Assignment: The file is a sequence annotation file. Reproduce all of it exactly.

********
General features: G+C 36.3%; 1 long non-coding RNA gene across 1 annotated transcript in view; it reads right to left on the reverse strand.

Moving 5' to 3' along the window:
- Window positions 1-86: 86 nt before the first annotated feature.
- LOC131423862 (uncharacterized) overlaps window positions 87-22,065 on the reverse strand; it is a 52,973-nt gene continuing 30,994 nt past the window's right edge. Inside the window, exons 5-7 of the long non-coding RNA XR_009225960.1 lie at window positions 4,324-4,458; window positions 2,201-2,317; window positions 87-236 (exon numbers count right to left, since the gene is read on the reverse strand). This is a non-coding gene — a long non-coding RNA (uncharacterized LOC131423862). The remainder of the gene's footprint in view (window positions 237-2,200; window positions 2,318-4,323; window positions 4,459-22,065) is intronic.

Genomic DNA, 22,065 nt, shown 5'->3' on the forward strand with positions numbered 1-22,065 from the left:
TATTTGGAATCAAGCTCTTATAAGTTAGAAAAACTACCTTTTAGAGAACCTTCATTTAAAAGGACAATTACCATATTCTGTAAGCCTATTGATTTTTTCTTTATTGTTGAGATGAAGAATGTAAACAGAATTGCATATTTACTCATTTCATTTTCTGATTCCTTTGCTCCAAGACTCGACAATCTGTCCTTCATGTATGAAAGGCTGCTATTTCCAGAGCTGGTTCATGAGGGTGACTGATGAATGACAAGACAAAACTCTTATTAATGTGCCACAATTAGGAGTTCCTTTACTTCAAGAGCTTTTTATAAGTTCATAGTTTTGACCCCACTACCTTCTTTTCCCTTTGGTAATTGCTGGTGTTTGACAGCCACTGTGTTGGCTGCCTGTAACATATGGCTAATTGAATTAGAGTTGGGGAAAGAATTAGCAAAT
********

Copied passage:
General features: G+C 36.3%; 1 long non-coding RNA gene across 1 annotated transcript in view; it reads right to left on the reverse strand.

Moving 5' to 3' along the window:
- Window positions 1-86: 86 nt before the first annotated feature.
- LOC131423862 (uncharacterized) overlaps window positions 87-22,065 on the reverse strand; it is a 52,973-nt gene continuing 30,994 nt past the window's right edge. Inside the window, exons 5-7 of the long non-coding RNA XR_009225960.1 lie at window positions 4,324-4,458; window positions 2,201-2,317; window positions 87-236 (exon numbers count right to left, since the gene is read on the reverse strand). This is a non-coding gene — a long non-coding RNA (uncharacterized LOC131423862). The remainder of the gene's footprint in view (window positions 237-2,200; window positions 2,318-4,323; window positions 4,459-22,065) is intronic.

Genomic DNA, 22,065 nt, shown 5'->3' on the forward strand with positions numbered 1-22,065 from the left:
TATTTGGAATCAAGCTCTTATAAGTTAGAAAAACTACCTTTTAGAGAACCTTCATTTAAAAGGACAATTACCATATTCTGTAAGCCTATTGATTTTTTCTTTATTGTTGAGATGAAGAATGTAAACAGAATTGCATATTTACTCATTTCATTTTCTGATTCCTTTGCTCCAAGACTCGACAATCTGTCCTTCATGTATGAAAGGCTGCTATTTCCAGAGCTGGTTCATGAGGGTGACTGATGAATGACAAGACAAAACTCTTATTAATGTGCCACAATTAGGAGTTCCTTTACTTCAAGAGCTTTTTATAAGTTCATAGTTTTGACCCCACTACCTTCTTTTCCCTTTGGTAATTGCTGGTGTTTGACAGCCACTGTGTTGGCTGCCTGTAACATATGGCTAATTGAATTAGAGTTGGGGAAAGAATTAGCAAAT